Refugees are people who are forced to flee their country due to war or persecution. They want to return home, but they can’t.
A refugee’s fleeing is sudden and unplanned. They often leave behind family, friends, homes, belongings, jobs and everything that is familiar in order to save their lives.
Most refugees flee to a neighboring country, where they end up in refugee camps or urban areas where they may be unwelcome and experience continued hardship and suffering.
Less than 1 percent of all refugees are resettled to a new country per year. Refugees invited by the U.S. government to resettle in America are the most thoroughly vetted individuals allowed in our country. Once approved to resettle in the U.S., refugees pay for their own flight through a revolving loan fund and enter the U.S. as legal residents.
Refugees start their lives over in the U.S. with next to nothing and face the difficult challenge of learning a new culture and language. What’s more, refugees’ deepest wounds are often emotional. Even after reaching safety in the U.S., many refugees still struggle with fear and loneliness. They need welcome, friendship and a place to belong.
Then the King will say to those on his right, “Come, you who are blessed by my Father; take your inheritance, the Kingdom prepared for you since the creation of the world…I was a stranger and you invited me in.”
Key Facts About Refugees
Over 27.1 million people are living outside their home country as refugees. This is the largest and longest global refugee crisis ever recorded.
Refugees do not choose to leave their home country—they are forced to flee due to war or persecution.
Refugees are displaced on average for 17 years.
About half the world’s refugees are under age 18.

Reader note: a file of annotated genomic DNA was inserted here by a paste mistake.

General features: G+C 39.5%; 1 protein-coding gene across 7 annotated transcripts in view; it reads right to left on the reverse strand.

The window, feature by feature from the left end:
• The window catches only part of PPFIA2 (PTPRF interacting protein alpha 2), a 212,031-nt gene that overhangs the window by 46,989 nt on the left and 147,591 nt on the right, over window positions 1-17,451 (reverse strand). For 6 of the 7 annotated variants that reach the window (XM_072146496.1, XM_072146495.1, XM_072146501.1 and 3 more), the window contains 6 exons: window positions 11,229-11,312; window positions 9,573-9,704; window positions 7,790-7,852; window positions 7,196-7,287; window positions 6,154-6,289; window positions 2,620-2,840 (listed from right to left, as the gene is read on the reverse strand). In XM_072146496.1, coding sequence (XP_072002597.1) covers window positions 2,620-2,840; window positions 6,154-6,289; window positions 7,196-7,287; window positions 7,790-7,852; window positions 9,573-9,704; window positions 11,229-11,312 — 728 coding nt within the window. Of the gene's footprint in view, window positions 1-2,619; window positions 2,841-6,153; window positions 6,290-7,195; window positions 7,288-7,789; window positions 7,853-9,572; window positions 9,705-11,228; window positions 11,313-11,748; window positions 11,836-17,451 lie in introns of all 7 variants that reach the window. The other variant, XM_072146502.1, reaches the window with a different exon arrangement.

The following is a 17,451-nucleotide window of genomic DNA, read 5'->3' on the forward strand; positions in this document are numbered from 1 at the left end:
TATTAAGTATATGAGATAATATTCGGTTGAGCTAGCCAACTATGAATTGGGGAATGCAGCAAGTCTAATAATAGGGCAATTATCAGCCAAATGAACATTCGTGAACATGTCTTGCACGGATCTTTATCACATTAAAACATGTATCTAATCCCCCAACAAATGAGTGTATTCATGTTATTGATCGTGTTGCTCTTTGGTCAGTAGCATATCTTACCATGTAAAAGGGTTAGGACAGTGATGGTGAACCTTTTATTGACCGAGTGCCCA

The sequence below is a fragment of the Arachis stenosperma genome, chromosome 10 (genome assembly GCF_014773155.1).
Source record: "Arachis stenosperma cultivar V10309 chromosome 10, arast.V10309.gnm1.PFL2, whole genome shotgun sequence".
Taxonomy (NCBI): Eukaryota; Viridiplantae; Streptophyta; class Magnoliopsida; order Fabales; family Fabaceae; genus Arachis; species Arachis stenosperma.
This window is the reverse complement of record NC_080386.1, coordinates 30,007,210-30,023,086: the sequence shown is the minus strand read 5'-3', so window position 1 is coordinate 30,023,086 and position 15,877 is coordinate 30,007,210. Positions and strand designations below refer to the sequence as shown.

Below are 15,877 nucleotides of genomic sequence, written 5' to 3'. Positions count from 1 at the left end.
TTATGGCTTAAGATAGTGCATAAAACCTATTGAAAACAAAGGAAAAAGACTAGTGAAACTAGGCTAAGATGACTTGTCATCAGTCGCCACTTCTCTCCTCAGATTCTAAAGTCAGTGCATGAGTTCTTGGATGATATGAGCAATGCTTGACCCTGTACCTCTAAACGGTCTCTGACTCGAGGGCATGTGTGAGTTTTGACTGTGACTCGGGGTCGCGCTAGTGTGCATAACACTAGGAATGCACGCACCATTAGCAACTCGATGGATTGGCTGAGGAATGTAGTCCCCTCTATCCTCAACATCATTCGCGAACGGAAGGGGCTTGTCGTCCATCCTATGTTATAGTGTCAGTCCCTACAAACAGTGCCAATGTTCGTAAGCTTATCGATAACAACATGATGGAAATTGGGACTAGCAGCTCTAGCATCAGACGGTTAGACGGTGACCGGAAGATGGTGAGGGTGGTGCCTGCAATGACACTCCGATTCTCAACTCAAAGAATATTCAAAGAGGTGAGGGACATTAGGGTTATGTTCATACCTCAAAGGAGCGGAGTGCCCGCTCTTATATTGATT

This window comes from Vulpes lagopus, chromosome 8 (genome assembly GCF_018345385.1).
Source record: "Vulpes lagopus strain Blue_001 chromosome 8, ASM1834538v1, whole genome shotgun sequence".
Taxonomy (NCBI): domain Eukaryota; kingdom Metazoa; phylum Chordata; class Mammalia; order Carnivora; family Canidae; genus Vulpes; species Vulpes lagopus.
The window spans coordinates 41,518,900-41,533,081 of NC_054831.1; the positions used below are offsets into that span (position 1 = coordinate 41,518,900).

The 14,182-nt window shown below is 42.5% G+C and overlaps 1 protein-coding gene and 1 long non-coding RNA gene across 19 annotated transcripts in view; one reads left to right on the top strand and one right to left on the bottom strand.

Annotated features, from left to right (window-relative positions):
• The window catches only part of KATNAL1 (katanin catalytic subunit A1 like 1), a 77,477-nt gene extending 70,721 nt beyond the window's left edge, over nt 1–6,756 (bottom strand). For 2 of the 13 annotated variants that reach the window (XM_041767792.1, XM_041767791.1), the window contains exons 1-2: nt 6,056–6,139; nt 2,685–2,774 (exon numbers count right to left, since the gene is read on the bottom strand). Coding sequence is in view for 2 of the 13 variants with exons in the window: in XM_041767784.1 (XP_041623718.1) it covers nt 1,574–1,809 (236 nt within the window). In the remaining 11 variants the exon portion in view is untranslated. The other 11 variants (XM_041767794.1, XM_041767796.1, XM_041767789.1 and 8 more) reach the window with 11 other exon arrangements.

Less than 1 percent of refugees are resettled to a new country per year. Refugees who are resettled do not decide the country to which they are resettled.
Refugees entering the U.S. are the most thoroughly vetted individuals allowed in our country.
Refugees pay for their own travel to the U.S. through a Revolving Loan Fund. Refugees are invited to resettle by the U.S. government and enter as legal residents.
Refugees pay taxes and are contributors to the U.S. economy.
How Do Refugees Differ From Others Who Enter the United States?
The international community agreed to a common definition of “refugee” in 1951 with the signing of the United Nations Convention on the Status of Refugees. The United States Congress legally adopted this definition when it passed the Refugee Act of 1980. This definition states:
A refugee is a person who has been forced to leave his/her homeland and is unable to return because she or he has experienced persecution or has a well- founded fear of persecution. Persecution can be related to race, nationality, religion, political opinions, or membership in a particular social group.
Exodus’ mission is to mobilize the Christian community to welcome and befriend refugees. We believe it is God’s call to welcome refugees. We partner with agencies who help refugees resettle in the United States so we can connect our new neighbors, who have been vetted and invited by the U.S. government, with caring volunteers.